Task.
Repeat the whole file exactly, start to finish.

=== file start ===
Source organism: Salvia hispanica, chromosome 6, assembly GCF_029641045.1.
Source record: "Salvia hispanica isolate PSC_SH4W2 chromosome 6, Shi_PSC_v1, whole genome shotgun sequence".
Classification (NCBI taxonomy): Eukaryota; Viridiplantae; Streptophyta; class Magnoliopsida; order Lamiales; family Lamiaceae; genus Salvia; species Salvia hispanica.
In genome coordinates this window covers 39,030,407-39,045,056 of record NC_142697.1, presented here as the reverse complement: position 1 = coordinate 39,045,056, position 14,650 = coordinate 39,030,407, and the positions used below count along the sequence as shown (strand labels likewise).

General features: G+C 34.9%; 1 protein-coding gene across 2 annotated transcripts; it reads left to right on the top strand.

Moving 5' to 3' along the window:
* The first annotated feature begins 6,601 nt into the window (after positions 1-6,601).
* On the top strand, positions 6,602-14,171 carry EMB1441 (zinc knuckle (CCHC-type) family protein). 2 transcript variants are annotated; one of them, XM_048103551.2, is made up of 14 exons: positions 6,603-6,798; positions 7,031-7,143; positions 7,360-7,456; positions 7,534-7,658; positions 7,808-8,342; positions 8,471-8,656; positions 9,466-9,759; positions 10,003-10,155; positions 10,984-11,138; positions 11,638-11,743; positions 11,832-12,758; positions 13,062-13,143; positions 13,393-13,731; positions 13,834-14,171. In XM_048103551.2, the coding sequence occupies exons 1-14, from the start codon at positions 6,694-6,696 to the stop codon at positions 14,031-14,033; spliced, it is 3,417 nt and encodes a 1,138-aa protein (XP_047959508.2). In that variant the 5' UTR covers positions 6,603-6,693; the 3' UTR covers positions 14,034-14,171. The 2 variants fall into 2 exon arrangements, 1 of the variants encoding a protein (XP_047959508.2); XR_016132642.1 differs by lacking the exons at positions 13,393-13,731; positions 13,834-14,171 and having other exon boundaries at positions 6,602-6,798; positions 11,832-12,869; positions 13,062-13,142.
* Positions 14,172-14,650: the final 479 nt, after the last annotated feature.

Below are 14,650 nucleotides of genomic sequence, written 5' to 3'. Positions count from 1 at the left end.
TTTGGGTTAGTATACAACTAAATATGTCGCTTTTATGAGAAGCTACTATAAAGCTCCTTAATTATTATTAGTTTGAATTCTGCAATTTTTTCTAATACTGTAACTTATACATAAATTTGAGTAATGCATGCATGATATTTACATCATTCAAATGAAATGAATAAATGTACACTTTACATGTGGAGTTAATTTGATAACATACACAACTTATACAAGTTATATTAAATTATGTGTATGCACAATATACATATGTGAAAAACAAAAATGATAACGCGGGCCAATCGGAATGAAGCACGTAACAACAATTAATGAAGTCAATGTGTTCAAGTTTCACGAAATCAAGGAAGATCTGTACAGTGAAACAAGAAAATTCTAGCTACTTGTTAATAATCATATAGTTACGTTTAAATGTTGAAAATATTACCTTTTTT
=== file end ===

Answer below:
Source organism: Salvia hispanica, chromosome 6, assembly GCF_029641045.1.
Source record: "Salvia hispanica isolate PSC_SH4W2 chromosome 6, Shi_PSC_v1, whole genome shotgun sequence".
Classification (NCBI taxonomy): Eukaryota; Viridiplantae; Streptophyta; class Magnoliopsida; order Lamiales; family Lamiaceae; genus Salvia; species Salvia hispanica.
In genome coordinates this window covers 39,030,407-39,045,056 of record NC_142697.1, presented here as the reverse complement: position 1 = coordinate 39,045,056, position 14,650 = coordinate 39,030,407, and the positions used below count along the sequence as shown (strand labels likewise).

General features: G+C 34.9%; 1 protein-coding gene across 2 annotated transcripts; it reads left to right on the top strand.

Moving 5' to 3' along the window:
* The first annotated feature begins 6,601 nt into the window (after positions 1-6,601).
* On the top strand, positions 6,602-14,171 carry EMB1441 (zinc knuckle (CCHC-type) family protein). 2 transcript variants are annotated; one of them, XM_048103551.2, is made up of 14 exons: positions 6,603-6,798; positions 7,031-7,143; positions 7,360-7,456; positions 7,534-7,658; positions 7,808-8,342; positions 8,471-8,656; positions 9,466-9,759; positions 10,003-10,155; positions 10,984-11,138; positions 11,638-11,743; positions 11,832-12,758; positions 13,062-13,143; positions 13,393-13,731; positions 13,834-14,171. In XM_048103551.2, the coding sequence occupies exons 1-14, from the start codon at positions 6,694-6,696 to the stop codon at positions 14,031-14,033; spliced, it is 3,417 nt and encodes a 1,138-aa protein (XP_047959508.2). In that variant the 5' UTR covers positions 6,603-6,693; the 3' UTR covers positions 14,034-14,171. The 2 variants fall into 2 exon arrangements, 1 of the variants encoding a protein (XP_047959508.2); XR_016132642.1 differs by lacking the exons at positions 13,393-13,731; positions 13,834-14,171 and having other exon boundaries at positions 6,602-6,798; positions 11,832-12,869; positions 13,062-13,142.
* Positions 14,172-14,650: the final 479 nt, after the last annotated feature.

Below are 14,650 nucleotides of genomic sequence, written 5' to 3'. Positions count from 1 at the left end.
TTTGGGTTAGTATACAACTAAATATGTCGCTTTTATGAGAAGCTACTATAAAGCTCCTTAATTATTATTAGTTTGAATTCTGCAATTTTTTCTAATACTGTAACTTATACATAAATTTGAGTAATGCATGCATGATATTTACATCATTCAAATGAAATGAATAAATGTACACTTTACATGTGGAGTTAATTTGATAACATACACAACTTATACAAGTTATATTAAATTATGTGTATGCACAATATACATATGTGAAAAACAAAAATGATAACGCGGGCCAATCGGAATGAAGCACGTAACAACAATTAATGAAGTCAATGTGTTCAAGTTTCACGAAATCAAGGAAGATCTGTACAGTGAAACAAGAAAATTCTAGCTACTTGTTAATAATCATATAGTTACGTTTAAATGTTGAAAATATTACCTTTTTT